What does it mean to look "suspicious"?

It's a question a lot of Twitter users are asking on what would've been Trayvon Martin's 23rd birthday.

In case you need a refresher: Six years ago, Florida resident George Zimmerman — who was on local neighborhood watch duty after a string of local robberies — called the Sanford Police Department to report Martin for being "suspicious."

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Things got a little awkward during the Super Bowl when Ram Trucks aired an ad titled "Built to Serve," featuring the voice of  the late Martin Luther King Jr.

The minute-long commercial was intended to highlight the importance of service, and for that, King's "The Drum Major's Instinct" sermon seemed to make for an appropriate backing track. Unfortunately for Ram, the clip came off as a standard truck ad, and it was roundly mocked on social media.

"If you want to be important — wonderful," King's voice can be heard over clips of a fisherman loading his daily catch, a teacher scribbling on a chalkboard, and a rancher looking wistfully to the horizon. "If you want to be recognized —wonderful. If you want to be great — wonderful. But recognize that he who is greatest among you shall be your servant. That's a new definition of greatness."

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Already, a growing list of Eagles are refusing a White House visit.

To many players, 1600 Pennsylvania Avenue isn't what it used to be.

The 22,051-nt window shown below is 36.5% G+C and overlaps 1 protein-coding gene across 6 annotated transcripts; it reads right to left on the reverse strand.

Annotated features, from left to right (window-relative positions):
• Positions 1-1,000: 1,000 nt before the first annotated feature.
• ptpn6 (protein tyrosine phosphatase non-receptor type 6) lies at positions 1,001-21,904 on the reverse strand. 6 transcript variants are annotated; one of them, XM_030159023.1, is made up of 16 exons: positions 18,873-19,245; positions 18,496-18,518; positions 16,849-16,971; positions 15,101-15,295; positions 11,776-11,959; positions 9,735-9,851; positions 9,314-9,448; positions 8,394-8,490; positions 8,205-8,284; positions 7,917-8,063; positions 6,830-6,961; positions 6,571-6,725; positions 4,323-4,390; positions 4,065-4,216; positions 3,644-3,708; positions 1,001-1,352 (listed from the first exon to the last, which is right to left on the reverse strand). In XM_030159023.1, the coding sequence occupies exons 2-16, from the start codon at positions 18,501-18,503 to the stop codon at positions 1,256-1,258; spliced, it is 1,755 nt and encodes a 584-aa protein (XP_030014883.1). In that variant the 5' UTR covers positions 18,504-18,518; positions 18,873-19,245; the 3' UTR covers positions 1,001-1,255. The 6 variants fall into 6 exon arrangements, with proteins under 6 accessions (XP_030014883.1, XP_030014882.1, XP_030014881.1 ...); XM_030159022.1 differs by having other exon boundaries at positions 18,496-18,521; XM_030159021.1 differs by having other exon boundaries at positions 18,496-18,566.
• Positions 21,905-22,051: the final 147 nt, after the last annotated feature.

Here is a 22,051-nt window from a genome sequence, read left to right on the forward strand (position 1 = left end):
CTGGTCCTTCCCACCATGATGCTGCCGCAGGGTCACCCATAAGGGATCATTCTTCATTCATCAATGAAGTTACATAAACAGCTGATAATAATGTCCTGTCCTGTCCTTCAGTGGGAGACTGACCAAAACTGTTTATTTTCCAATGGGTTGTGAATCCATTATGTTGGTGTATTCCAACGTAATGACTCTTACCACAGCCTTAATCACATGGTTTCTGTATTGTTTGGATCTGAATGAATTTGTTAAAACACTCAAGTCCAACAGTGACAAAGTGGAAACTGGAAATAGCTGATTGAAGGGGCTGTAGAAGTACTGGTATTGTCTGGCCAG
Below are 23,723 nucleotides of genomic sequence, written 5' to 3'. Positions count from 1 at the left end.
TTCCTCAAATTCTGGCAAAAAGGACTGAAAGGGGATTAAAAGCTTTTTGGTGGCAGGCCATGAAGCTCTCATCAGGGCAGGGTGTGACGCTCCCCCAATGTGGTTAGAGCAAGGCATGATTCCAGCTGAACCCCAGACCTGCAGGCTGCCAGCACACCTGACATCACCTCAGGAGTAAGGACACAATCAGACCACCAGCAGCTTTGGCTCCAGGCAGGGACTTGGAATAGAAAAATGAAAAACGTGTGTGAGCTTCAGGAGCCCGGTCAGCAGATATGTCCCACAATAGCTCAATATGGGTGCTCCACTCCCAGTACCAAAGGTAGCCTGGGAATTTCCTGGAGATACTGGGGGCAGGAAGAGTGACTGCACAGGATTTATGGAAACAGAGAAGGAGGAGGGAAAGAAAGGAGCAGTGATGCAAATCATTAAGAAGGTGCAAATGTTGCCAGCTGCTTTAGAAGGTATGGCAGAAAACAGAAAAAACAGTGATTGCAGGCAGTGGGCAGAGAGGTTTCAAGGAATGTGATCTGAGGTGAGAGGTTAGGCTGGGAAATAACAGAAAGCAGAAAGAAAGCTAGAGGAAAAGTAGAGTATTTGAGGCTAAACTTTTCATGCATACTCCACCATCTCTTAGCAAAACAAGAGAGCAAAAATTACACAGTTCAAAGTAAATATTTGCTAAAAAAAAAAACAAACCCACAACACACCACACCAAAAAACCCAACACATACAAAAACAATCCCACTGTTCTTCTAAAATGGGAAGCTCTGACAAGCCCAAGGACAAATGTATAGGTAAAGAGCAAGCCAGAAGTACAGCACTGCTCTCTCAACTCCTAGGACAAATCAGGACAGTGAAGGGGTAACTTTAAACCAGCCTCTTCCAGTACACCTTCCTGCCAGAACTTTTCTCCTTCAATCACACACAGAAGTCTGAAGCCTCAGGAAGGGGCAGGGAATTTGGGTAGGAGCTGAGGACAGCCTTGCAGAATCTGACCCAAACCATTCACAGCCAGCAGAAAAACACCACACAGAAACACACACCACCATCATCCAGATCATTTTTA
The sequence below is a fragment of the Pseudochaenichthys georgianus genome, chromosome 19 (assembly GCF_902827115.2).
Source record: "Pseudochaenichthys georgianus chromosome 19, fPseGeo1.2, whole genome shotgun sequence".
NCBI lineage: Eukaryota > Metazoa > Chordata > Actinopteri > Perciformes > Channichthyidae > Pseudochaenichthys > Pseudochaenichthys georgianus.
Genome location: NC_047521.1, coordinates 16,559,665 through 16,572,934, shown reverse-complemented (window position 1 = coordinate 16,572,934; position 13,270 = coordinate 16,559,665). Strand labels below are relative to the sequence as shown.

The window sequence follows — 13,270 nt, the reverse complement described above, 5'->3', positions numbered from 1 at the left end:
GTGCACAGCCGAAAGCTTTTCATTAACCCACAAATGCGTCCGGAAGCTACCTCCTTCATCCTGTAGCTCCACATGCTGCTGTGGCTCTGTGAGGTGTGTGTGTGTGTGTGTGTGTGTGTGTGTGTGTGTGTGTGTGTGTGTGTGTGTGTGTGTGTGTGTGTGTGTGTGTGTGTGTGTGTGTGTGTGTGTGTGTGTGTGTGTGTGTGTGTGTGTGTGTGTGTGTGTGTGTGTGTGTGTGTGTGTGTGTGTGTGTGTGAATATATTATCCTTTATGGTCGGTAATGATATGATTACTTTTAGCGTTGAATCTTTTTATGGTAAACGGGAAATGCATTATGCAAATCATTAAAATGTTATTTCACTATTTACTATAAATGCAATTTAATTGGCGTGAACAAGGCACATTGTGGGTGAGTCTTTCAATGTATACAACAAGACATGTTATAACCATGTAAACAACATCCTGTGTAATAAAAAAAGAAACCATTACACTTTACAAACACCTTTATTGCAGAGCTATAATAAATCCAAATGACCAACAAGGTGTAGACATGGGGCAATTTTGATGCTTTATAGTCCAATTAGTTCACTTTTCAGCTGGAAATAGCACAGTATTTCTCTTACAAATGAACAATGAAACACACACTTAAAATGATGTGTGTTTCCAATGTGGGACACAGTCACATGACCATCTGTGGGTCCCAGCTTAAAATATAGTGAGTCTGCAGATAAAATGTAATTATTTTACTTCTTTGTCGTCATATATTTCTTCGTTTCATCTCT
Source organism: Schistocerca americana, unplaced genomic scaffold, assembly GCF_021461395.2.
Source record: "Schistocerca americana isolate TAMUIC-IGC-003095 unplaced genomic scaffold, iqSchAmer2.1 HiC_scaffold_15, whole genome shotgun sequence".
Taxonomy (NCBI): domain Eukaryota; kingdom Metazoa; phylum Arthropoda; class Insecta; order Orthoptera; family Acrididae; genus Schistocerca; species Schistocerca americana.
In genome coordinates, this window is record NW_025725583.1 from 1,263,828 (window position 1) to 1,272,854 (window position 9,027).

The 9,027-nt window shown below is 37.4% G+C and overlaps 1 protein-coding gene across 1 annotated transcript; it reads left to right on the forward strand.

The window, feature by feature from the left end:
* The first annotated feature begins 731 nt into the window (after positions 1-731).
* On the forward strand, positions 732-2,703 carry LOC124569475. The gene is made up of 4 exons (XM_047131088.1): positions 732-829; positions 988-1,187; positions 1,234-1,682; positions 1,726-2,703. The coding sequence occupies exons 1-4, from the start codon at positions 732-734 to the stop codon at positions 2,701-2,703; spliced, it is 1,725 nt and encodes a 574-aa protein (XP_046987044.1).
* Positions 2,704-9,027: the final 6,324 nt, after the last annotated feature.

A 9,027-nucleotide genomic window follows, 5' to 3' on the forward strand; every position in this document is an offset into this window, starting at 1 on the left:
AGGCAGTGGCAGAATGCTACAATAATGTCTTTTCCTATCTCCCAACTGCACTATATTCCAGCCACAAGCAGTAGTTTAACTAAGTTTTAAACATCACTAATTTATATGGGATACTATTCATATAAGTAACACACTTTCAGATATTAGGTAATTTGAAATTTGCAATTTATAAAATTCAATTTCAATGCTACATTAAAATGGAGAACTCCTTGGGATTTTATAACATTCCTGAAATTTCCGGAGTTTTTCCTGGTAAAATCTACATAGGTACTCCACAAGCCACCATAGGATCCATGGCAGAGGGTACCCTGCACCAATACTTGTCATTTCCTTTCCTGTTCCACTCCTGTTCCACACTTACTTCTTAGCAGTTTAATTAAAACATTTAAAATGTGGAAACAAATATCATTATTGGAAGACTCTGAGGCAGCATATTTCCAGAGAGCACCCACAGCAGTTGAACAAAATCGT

After his big win, Philadelphia's Malcolm Jenkins was asked if he plans on visiting the White House — an invite traditionally offered to the players of every Super Bowl-winning team.

Jenkins is part of the Players Coalition — an effort by NFL athletes to take action on systemic issues and injustices facing Americans of color. With a White House occupant who's railed against athletes protesting police brutality and urged fans to boycott the NFL, is Jenkins on board visiting 1600 Pennsylvania Avenue?

Malcolm Jenkins. Photo by Elsa/Getty Images.

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In the world of sports, there are few spectacles bigger than the Super Bowl.

Equal parts athleticism and consumerism, the annual showcase is often the most-watched television event of the year. And for the host city, it's a legit economic engine.

Super Bowl XLIX was played in Glendale, Arizona, with neighboring cities Phoenix and Scottsdale hosting parties and events. The state saw an economic impact to the tune of $719.4 million. In the words of Joe Biden, "This is a big f-ing deal."

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